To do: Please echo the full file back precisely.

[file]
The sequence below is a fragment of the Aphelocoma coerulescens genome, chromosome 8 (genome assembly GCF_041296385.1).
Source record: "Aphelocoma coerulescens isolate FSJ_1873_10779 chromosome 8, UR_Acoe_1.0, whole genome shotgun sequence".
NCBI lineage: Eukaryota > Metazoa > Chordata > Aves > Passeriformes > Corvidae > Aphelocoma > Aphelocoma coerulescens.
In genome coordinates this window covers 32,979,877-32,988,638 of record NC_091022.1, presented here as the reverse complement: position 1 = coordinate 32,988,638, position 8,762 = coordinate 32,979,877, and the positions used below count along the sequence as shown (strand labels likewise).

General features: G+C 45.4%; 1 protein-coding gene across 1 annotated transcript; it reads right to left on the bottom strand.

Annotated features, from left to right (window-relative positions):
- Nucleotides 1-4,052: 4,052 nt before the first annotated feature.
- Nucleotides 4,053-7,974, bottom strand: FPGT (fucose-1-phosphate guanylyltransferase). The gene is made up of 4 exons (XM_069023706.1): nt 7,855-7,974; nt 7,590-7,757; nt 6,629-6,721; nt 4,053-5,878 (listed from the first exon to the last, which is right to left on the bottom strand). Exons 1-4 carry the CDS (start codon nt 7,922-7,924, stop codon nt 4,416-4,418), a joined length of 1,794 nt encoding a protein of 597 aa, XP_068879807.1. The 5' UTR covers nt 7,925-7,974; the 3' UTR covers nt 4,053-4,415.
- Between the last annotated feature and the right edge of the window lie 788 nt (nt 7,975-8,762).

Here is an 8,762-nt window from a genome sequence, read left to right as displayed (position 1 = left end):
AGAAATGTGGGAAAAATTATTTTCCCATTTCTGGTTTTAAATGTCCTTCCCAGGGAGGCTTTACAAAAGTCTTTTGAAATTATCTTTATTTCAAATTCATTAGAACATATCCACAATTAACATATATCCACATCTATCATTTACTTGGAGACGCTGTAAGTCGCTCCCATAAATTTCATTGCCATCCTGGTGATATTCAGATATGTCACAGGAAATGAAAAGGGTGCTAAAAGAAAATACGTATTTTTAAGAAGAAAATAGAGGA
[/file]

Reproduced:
The sequence below is a fragment of the Aphelocoma coerulescens genome, chromosome 8 (genome assembly GCF_041296385.1).
Source record: "Aphelocoma coerulescens isolate FSJ_1873_10779 chromosome 8, UR_Acoe_1.0, whole genome shotgun sequence".
NCBI lineage: Eukaryota > Metazoa > Chordata > Aves > Passeriformes > Corvidae > Aphelocoma > Aphelocoma coerulescens.
In genome coordinates this window covers 32,979,877-32,988,638 of record NC_091022.1, presented here as the reverse complement: position 1 = coordinate 32,988,638, position 8,762 = coordinate 32,979,877, and the positions used below count along the sequence as shown (strand labels likewise).

General features: G+C 45.4%; 1 protein-coding gene across 1 annotated transcript; it reads right to left on the bottom strand.

Annotated features, from left to right (window-relative positions):
- Nucleotides 1-4,052: 4,052 nt before the first annotated feature.
- Nucleotides 4,053-7,974, bottom strand: FPGT (fucose-1-phosphate guanylyltransferase). The gene is made up of 4 exons (XM_069023706.1): nt 7,855-7,974; nt 7,590-7,757; nt 6,629-6,721; nt 4,053-5,878 (listed from the first exon to the last, which is right to left on the bottom strand). Exons 1-4 carry the CDS (start codon nt 7,922-7,924, stop codon nt 4,416-4,418), a joined length of 1,794 nt encoding a protein of 597 aa, XP_068879807.1. The 5' UTR covers nt 7,925-7,974; the 3' UTR covers nt 4,053-4,415.
- Between the last annotated feature and the right edge of the window lie 788 nt (nt 7,975-8,762).

Here is an 8,762-nt window from a genome sequence, read left to right as displayed (position 1 = left end):
AGAAATGTGGGAAAAATTATTTTCCCATTTCTGGTTTTAAATGTCCTTCCCAGGGAGGCTTTACAAAAGTCTTTTGAAATTATCTTTATTTCAAATTCATTAGAACATATCCACAATTAACATATATCCACATCTATCATTTACTTGGAGACGCTGTAAGTCGCTCCCATAAATTTCATTGCCATCCTGGTGATATTCAGATATGTCACAGGAAATGAAAAGGGTGCTAAAAGAAAATACGTATTTTTAAGAAGAAAATAGAGGA